Yet Chelsea believe they have a strategy that will keep them on the right side of club football’s financial controls.
The Athletic will endeavour to explain. You — and eventually football’s governing bodies — can then make your own mind up.
Transfer fees are overrated
A big obstacle to understanding what Chelsea are doing is that the way most people routinely think about football transactions — namely, by focusing almost entirely on the transfer fee — is often not the way that most football clubs think about them. And certainly not Chelsea.
Here is an example: Club A signs a player for £50 million and gives him a five-year contract worth £100,000-a-week. Club B signs a player on a free transfer and agrees to pay him around £400,000-a-week. Which player do you think is more expensive on a yearly basis?
If your answer was Club B’s signing, you are on the right track. A weekly wage of £400,000 equates to an annual salary of a little more than £20 million, while the total cost of an amortised £50 million transfer fee over a five-year contract with a £100,000-a-week salary on the accounts is around £15 million.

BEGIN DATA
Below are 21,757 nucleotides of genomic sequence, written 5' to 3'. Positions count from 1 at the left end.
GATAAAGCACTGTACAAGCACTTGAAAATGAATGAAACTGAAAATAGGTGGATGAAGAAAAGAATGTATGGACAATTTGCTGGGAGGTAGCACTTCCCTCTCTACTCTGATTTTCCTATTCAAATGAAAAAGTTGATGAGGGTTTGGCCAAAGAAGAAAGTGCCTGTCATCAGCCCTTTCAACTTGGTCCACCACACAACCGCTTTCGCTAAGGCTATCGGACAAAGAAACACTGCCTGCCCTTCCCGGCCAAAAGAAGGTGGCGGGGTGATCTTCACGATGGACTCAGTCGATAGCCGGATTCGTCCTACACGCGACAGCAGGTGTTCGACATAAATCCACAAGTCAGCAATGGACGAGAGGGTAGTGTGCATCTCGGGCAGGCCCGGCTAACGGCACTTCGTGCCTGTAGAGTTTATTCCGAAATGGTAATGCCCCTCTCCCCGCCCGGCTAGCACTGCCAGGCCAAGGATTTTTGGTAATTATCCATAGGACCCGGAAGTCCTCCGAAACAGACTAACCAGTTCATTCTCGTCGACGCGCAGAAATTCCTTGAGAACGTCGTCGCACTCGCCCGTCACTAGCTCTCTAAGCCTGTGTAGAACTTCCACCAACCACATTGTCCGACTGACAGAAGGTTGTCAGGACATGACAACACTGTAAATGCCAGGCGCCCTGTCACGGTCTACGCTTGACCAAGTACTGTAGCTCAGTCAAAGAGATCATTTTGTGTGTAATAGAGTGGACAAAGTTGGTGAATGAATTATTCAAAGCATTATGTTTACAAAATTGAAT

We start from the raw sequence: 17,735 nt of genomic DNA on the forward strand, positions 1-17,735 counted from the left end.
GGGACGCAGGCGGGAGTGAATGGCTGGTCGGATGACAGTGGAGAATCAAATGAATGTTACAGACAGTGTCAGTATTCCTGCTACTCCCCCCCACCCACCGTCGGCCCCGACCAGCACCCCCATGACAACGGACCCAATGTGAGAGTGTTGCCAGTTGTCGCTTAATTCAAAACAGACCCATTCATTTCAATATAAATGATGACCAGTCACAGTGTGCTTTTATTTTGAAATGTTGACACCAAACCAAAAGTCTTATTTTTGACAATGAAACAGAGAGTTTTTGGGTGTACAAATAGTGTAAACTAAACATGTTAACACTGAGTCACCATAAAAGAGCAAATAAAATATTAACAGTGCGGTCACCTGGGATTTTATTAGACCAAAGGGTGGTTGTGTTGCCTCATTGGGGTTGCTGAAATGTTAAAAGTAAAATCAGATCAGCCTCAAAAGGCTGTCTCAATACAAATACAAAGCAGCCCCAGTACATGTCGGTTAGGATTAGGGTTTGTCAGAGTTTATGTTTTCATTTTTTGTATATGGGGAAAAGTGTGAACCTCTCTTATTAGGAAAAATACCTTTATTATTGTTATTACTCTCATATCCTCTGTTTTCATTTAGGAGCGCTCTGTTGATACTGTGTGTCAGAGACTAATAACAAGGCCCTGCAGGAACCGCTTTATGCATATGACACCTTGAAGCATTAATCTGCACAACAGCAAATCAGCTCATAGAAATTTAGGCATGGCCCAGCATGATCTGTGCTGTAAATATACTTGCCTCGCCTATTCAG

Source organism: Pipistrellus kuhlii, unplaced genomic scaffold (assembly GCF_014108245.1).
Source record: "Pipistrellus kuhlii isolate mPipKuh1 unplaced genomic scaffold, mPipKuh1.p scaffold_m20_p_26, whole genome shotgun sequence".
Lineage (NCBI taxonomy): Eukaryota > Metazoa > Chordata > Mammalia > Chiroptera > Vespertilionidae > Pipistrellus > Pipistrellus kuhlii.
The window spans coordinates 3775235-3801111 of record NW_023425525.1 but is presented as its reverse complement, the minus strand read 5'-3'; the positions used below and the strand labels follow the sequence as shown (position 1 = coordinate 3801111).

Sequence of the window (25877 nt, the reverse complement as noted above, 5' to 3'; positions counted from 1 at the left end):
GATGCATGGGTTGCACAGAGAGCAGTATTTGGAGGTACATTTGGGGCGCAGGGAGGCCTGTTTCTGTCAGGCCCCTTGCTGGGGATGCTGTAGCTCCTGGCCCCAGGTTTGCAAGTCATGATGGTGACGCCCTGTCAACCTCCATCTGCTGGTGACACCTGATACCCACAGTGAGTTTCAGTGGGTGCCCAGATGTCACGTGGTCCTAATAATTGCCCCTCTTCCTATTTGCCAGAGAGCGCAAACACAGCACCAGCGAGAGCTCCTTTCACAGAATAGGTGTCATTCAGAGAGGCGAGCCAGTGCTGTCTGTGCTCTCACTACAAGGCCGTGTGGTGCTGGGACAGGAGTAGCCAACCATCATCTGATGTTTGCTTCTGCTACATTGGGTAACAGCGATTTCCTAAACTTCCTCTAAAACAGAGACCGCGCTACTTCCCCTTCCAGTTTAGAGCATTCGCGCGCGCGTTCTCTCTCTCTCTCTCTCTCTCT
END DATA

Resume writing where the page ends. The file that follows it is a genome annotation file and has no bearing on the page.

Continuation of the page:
Viewed within this context, it is very possible that the most expensive player acquisition in English football history might actually have been Erling Haaland’s move to Manchester City in the summer of 2022, once the Norwegian’s massive salary, signing-on bonus and agent fees are added to his nominally cheap £51 million release fee from Borussia Dortmund.
It has been widely documented that Chelsea have exploited the legal limits of amortisation (the process of spreading a transfer fee over the length of a player’s contract for accounting purposes) in order to make their spending money go further. All of their January signings were handed seven or eight-year contracts, lowering their yearly cost on the books.